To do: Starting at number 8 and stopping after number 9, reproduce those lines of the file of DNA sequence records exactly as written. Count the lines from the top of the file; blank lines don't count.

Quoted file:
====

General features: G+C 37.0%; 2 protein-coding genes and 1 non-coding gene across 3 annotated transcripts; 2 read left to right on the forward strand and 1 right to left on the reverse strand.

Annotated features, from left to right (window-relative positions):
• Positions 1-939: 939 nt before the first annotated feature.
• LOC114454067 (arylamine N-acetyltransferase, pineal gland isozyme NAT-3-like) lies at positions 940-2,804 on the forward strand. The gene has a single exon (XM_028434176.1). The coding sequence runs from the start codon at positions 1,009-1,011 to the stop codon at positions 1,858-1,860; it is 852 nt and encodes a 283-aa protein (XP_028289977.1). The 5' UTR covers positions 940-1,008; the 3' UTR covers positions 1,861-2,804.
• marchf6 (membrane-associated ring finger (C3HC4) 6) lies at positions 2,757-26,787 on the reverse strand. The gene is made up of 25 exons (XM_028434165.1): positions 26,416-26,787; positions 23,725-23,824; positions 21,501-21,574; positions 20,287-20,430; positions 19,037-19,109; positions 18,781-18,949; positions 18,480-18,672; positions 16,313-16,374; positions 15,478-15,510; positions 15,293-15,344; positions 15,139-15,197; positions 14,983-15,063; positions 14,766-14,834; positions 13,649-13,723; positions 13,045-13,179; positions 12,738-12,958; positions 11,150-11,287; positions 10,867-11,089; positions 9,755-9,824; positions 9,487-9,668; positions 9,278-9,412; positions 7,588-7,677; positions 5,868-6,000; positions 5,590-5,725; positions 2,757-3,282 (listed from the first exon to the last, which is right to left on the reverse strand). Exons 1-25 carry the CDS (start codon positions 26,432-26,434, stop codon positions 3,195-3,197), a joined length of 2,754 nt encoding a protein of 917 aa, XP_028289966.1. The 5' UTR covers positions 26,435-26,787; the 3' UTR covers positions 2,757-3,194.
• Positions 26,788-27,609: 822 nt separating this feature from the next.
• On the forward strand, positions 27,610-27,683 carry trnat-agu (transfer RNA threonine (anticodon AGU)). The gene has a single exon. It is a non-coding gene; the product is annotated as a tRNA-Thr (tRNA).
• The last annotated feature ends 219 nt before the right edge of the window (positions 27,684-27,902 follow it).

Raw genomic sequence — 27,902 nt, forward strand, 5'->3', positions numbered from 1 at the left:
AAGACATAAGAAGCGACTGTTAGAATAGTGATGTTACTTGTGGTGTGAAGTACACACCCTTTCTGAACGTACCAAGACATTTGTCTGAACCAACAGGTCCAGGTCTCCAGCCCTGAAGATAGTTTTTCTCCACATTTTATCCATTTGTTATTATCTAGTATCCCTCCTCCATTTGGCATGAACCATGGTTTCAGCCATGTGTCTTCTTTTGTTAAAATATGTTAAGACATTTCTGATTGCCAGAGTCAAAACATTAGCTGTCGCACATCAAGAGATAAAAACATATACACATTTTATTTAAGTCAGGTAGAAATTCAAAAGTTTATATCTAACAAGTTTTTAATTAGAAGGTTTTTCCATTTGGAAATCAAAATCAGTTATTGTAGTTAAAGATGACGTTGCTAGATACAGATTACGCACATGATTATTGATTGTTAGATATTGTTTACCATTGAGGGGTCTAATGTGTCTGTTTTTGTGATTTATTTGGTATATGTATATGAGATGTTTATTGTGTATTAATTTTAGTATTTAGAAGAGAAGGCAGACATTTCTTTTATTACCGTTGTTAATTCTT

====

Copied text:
• The last annotated feature ends 219 nt before the right edge of the window (positions 27,684-27,902 follow it).

Raw genomic sequence — 27,902 nt, forward strand, 5'->3', positions numbered from 1 at the left: